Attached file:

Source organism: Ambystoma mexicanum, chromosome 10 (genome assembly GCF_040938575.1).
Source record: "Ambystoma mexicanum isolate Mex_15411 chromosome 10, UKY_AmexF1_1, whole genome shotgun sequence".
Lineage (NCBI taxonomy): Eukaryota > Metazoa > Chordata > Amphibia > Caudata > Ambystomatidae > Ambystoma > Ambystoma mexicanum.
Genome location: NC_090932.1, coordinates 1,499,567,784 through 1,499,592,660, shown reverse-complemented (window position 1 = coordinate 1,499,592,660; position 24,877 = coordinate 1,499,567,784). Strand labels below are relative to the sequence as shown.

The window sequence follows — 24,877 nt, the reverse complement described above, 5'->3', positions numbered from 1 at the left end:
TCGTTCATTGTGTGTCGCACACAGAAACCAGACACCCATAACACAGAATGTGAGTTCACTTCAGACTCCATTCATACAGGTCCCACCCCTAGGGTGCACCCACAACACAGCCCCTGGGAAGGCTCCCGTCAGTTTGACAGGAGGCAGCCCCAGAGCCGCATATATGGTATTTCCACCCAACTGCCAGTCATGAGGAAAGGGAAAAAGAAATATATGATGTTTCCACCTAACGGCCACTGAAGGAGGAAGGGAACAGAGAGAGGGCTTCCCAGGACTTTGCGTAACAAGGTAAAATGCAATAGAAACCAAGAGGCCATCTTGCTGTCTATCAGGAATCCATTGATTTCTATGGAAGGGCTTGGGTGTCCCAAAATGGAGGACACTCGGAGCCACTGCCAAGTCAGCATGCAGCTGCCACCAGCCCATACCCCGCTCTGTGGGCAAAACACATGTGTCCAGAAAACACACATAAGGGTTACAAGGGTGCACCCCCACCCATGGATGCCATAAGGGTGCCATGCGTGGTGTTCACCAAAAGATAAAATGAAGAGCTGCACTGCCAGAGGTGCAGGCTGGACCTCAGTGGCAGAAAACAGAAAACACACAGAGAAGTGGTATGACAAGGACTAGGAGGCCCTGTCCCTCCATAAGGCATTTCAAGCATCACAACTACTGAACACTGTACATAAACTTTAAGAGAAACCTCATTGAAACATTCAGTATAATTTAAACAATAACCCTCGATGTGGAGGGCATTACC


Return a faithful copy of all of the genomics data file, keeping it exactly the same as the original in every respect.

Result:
Source organism: Ambystoma mexicanum, chromosome 10 (genome assembly GCF_040938575.1).
Source record: "Ambystoma mexicanum isolate Mex_15411 chromosome 10, UKY_AmexF1_1, whole genome shotgun sequence".
Lineage (NCBI taxonomy): Eukaryota > Metazoa > Chordata > Amphibia > Caudata > Ambystomatidae > Ambystoma > Ambystoma mexicanum.
Genome location: NC_090932.1, coordinates 1,499,567,784 through 1,499,592,660, shown reverse-complemented (window position 1 = coordinate 1,499,592,660; position 24,877 = coordinate 1,499,567,784). Strand labels below are relative to the sequence as shown.

The window sequence follows — 24,877 nt, the reverse complement described above, 5'->3', positions numbered from 1 at the left end:
TCGTTCATTGTGTGTCGCACACAGAAACCAGACACCCATAACACAGAATGTGAGTTCACTTCAGACTCCATTCATACAGGTCCCACCCCTAGGGTGCACCCACAACACAGCCCCTGGGAAGGCTCCCGTCAGTTTGACAGGAGGCAGCCCCAGAGCCGCATATATGGTATTTCCACCCAACTGCCAGTCATGAGGAAAGGGAAAAAGAAATATATGATGTTTCCACCTAACGGCCACTGAAGGAGGAAGGGAACAGAGAGAGGGCTTCCCAGGACTTTGCGTAACAAGGTAAAATGCAATAGAAACCAAGAGGCCATCTTGCTGTCTATCAGGAATCCATTGATTTCTATGGAAGGGCTTGGGTGTCCCAAAATGGAGGACACTCGGAGCCACTGCCAAGTCAGCATGCAGCTGCCACCAGCCCATACCCCGCTCTGTGGGCAAAACACATGTGTCCAGAAAACACACATAAGGGTTACAAGGGTGCACCCCCACCCATGGATGCCATAAGGGTGCCATGCGTGGTGTTCACCAAAAGATAAAATGAAGAGCTGCACTGCCAGAGGTGCAGGCTGGACCTCAGTGGCAGAAAACAGAAAACACACAGAGAAGTGGTATGACAAGGACTAGGAGGCCCTGTCCCTCCATAAGGCATTTCAAGCATCACAACTACTGAACACTGTACATAAACTTTAAGAGAAACCTCATTGAAACATTCAGTATAATTTAAACAATAACCCTCGATGTGGAGGGCATTACC